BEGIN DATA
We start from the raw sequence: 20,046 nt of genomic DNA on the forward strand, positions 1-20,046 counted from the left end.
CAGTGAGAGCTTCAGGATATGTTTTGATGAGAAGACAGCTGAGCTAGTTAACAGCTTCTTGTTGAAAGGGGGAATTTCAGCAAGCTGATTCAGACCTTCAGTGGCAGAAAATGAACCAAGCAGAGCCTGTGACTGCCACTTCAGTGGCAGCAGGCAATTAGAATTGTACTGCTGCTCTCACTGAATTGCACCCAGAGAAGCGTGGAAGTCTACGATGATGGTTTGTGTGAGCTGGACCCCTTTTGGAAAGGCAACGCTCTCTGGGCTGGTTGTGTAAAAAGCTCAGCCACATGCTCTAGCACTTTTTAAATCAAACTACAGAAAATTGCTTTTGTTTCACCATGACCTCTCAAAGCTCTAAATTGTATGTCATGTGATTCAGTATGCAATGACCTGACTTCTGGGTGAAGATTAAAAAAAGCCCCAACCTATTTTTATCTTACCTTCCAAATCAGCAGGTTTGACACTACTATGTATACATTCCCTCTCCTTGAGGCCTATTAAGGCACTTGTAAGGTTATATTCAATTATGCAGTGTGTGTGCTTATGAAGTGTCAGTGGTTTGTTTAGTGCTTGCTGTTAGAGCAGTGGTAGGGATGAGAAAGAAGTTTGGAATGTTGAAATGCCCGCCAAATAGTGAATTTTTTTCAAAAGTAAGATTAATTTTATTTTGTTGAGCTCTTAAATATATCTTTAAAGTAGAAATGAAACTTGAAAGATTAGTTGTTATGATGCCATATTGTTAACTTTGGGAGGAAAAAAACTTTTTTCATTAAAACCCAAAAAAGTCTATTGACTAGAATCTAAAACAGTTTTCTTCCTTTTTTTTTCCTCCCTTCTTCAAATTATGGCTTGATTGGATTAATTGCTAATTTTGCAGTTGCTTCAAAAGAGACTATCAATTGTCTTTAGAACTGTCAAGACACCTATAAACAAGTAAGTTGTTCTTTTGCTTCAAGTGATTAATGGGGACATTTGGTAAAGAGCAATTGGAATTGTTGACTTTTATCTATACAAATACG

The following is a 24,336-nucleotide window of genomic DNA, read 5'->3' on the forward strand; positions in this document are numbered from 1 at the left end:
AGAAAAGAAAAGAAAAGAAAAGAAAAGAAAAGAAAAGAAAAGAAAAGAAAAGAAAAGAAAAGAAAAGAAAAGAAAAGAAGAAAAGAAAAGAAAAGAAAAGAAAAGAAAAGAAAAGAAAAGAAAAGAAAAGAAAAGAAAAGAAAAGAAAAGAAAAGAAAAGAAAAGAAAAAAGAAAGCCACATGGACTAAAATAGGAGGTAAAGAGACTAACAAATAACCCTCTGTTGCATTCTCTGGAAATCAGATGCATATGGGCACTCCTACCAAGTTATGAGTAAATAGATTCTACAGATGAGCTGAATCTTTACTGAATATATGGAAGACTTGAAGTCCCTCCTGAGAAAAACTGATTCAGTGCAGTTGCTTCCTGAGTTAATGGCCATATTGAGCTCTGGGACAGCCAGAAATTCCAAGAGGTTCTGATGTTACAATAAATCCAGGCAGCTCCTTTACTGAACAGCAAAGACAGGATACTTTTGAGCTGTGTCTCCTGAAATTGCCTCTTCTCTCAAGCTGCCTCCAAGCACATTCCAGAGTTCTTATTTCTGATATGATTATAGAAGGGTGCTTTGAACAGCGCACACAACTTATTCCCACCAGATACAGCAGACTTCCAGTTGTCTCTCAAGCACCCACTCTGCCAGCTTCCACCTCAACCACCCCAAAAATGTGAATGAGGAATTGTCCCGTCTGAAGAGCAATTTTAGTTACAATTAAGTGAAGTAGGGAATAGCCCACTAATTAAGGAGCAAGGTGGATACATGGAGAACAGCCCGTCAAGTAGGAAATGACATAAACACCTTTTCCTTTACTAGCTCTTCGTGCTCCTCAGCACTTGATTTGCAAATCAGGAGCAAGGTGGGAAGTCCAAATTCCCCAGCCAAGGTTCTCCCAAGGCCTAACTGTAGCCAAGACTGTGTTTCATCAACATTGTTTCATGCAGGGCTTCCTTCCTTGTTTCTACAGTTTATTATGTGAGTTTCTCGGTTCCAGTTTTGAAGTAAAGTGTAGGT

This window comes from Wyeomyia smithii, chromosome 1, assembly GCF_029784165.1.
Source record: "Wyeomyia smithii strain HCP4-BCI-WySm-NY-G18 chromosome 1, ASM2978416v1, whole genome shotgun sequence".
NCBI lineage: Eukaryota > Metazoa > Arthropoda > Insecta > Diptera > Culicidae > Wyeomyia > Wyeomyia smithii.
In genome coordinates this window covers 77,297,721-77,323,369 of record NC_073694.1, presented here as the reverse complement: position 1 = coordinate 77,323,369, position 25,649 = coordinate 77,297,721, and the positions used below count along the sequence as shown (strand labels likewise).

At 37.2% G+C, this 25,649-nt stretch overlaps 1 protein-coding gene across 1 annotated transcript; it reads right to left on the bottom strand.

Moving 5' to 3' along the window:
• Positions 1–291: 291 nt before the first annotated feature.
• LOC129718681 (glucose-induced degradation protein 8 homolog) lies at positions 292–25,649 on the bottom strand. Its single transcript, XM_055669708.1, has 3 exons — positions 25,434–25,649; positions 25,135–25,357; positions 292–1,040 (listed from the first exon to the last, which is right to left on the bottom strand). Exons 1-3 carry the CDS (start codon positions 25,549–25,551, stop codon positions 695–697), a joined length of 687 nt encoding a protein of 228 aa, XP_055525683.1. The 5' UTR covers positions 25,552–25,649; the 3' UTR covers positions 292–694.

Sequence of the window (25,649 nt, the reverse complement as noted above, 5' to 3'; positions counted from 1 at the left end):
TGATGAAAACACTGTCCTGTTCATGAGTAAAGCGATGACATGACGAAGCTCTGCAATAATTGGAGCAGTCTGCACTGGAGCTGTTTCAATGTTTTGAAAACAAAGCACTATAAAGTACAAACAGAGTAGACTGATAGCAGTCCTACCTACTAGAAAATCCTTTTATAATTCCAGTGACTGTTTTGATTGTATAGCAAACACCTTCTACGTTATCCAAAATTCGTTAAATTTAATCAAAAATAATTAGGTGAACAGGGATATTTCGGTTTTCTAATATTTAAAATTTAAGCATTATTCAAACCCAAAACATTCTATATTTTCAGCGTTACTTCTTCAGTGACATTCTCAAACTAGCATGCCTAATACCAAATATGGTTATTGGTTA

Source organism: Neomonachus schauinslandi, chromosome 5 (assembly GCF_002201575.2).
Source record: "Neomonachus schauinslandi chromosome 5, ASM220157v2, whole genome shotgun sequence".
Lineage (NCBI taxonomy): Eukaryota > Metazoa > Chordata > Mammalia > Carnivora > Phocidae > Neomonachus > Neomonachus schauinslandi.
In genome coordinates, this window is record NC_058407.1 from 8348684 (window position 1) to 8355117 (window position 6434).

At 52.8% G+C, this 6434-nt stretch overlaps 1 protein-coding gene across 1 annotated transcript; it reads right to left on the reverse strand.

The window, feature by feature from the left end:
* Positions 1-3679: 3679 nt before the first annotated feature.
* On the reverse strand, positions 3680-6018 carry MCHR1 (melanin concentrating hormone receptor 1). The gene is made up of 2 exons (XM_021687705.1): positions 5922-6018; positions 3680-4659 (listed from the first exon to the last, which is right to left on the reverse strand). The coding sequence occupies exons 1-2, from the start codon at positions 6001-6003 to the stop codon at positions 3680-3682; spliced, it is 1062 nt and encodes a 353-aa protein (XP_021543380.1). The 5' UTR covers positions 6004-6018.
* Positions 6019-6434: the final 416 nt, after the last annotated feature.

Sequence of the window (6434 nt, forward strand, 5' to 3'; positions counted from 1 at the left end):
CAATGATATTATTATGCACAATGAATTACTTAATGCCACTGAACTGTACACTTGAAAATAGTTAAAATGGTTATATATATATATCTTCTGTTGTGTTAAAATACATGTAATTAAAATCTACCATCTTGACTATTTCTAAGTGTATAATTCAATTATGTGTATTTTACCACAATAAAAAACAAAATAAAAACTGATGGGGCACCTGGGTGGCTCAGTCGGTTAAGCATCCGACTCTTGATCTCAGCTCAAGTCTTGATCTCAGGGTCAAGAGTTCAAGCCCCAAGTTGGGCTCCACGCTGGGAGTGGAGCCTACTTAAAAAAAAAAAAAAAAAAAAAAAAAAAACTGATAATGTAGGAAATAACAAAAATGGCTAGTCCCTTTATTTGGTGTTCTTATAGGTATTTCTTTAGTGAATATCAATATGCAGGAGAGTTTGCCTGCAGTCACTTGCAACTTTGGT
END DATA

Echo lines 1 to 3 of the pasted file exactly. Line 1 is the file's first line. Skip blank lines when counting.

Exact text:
We start from the raw sequence: 20,046 nt of genomic DNA on the forward strand, positions 1-20,046 counted from the left end.
CAGTGAGAGCTTCAGGATATGTTTTGATGAGAAGACAGCTGAGCTAGTTAACAGCTTCTTGTTGAAAGGGGGAATTTCAGCAAGCTGATTCAGACCTTCAGTGGCAGAAAATGAACCAAGCAGAGCCTGTGACTGCCACTTCAGTGGCAGCAGGCAATTAGAATTGTACTGCTGCTCTCACTGAATTGCACCCAGAGAAGCGTGGAAGTCTACGATGATGGTTTGTGTGAGCTGGACCCCTTTTGGAAAGGCAACGCTCTCTGGGCTGGTTGTGTAAAAAGCTCAGCCACATGCTCTAGCACTTTTTAAATCAAACTACAGAAAATTGCTTTTGTTTCACCATGACCTCTCAAAGCTCTAAATTGTATGTCATGTGATTCAGTATGCAATGACCTGACTTCTGGGTGAAGATTAAAAAAAGCCCCAACCTATTTTTATCTTACCTTCCAAATCAGCAGGTTTGACACTACTATGTATACATTCCCTCTCCTTGAGGCCTATTAAGGCACTTGTAAGGTTATATTCAATTATGCAGTGTGTGTGCTTATGAAGTGTCAGTGGTTTGTTTAGTGCTTGCTGTTAGAGCAGTGGTAGGGATGAGAAAGAAGTTTGGAATGTTGAAATGCCCGCCAAATAGTGAATTTTTTTCAAAAGTAAGATTAATTTTATTTTGTTGAGCTCTTAAATATATCTTTAAAGTAGAAATGAAACTTGAAAGATTAGTTGTTATGATGCCATATTGTTAACTTTGGGAGGAAAAAAACTTTTTTCATTAAAACCCAAAAAAGTCTATTGACTAGAATCTAAAACAGTTTTCTTCCTTTTTTTTTCCTCCCTTCTTCAAATTATGGCTTGATTGGATTAATTGCTAATTTTGCAGTTGCTTCAAAAGAGACTATCAATTGTCTTTAGAACTGTCAAGACACCTATAAACAAGTAAGTTGTTCTTTTGCTTCAAGTGATTAATGGGGACATTTGGTAAAGAGCAATTGGAATTGTTGACTTTTATCTATACAAATACG

The following is a 24,336-nucleotide window of genomic DNA, read 5'->3' on the forward strand; positions in this document are numbered from 1 at the left end: